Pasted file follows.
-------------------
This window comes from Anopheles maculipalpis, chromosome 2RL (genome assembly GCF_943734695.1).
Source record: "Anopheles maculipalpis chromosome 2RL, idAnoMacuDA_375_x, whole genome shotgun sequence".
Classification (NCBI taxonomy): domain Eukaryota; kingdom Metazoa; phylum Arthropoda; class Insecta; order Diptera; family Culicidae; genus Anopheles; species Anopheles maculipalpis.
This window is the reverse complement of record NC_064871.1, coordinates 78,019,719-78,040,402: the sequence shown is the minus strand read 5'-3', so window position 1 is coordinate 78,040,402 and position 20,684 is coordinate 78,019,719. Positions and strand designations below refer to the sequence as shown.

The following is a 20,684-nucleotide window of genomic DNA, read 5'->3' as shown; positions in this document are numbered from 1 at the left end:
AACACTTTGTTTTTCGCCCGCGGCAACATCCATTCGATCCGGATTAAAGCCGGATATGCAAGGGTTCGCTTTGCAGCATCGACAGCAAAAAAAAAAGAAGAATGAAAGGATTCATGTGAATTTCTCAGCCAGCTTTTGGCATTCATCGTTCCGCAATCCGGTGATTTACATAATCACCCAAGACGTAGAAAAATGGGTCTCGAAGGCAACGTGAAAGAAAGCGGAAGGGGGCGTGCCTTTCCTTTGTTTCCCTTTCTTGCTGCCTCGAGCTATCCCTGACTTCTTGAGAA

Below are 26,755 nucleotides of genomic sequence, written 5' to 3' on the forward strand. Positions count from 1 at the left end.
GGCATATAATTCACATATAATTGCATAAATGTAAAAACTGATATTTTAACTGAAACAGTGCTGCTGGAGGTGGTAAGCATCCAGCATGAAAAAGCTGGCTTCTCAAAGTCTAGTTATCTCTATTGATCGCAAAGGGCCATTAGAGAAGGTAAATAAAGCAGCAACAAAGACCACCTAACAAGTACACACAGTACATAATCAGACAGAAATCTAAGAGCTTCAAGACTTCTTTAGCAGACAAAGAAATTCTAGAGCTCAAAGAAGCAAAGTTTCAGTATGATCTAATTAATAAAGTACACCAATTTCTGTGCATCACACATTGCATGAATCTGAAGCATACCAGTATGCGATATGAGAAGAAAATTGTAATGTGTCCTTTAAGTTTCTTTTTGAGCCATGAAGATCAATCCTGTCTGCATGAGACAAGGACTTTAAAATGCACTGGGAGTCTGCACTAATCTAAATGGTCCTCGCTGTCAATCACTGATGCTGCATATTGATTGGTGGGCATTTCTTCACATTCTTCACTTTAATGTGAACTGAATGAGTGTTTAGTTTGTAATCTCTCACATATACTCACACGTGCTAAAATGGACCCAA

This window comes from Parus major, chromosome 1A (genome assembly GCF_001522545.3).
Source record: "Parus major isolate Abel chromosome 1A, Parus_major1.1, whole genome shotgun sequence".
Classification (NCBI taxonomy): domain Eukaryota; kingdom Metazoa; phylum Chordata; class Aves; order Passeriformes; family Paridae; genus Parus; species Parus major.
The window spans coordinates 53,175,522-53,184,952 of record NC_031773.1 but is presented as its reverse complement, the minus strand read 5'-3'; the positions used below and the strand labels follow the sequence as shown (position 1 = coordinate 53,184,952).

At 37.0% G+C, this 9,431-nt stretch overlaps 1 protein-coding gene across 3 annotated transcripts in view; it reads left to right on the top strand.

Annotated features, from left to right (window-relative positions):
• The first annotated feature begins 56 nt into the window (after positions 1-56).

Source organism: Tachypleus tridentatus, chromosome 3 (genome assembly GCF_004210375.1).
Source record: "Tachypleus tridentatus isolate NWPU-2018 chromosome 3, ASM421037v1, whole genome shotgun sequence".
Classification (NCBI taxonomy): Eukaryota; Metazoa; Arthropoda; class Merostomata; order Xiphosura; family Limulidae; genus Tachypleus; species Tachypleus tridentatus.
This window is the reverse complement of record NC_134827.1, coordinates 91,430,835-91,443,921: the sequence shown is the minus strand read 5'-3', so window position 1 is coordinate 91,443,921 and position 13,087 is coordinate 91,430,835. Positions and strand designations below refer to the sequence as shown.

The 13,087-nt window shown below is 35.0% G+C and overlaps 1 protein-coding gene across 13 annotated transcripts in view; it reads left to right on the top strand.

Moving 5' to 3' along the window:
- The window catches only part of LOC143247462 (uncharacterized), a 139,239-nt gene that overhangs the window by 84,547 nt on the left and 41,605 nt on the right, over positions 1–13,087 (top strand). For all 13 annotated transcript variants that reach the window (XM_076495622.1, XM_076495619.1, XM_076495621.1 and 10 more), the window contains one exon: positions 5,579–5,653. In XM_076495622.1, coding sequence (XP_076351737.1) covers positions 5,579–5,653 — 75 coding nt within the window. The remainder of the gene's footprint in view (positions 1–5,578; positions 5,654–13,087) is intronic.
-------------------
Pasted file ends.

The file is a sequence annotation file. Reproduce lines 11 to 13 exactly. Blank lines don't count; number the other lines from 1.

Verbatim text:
Classification (NCBI taxonomy): domain Eukaryota; kingdom Metazoa; phylum Chordata; class Aves; order Passeriformes; family Paridae; genus Parus; species Parus major.
The window spans coordinates 53,175,522-53,184,952 of record NC_031773.1 but is presented as its reverse complement, the minus strand read 5'-3'; the positions used below and the strand labels follow the sequence as shown (position 1 = coordinate 53,184,952).

At 37.0% G+C, this 9,431-nt stretch overlaps 1 protein-coding gene across 3 annotated transcripts in view; it reads left to right on the top strand.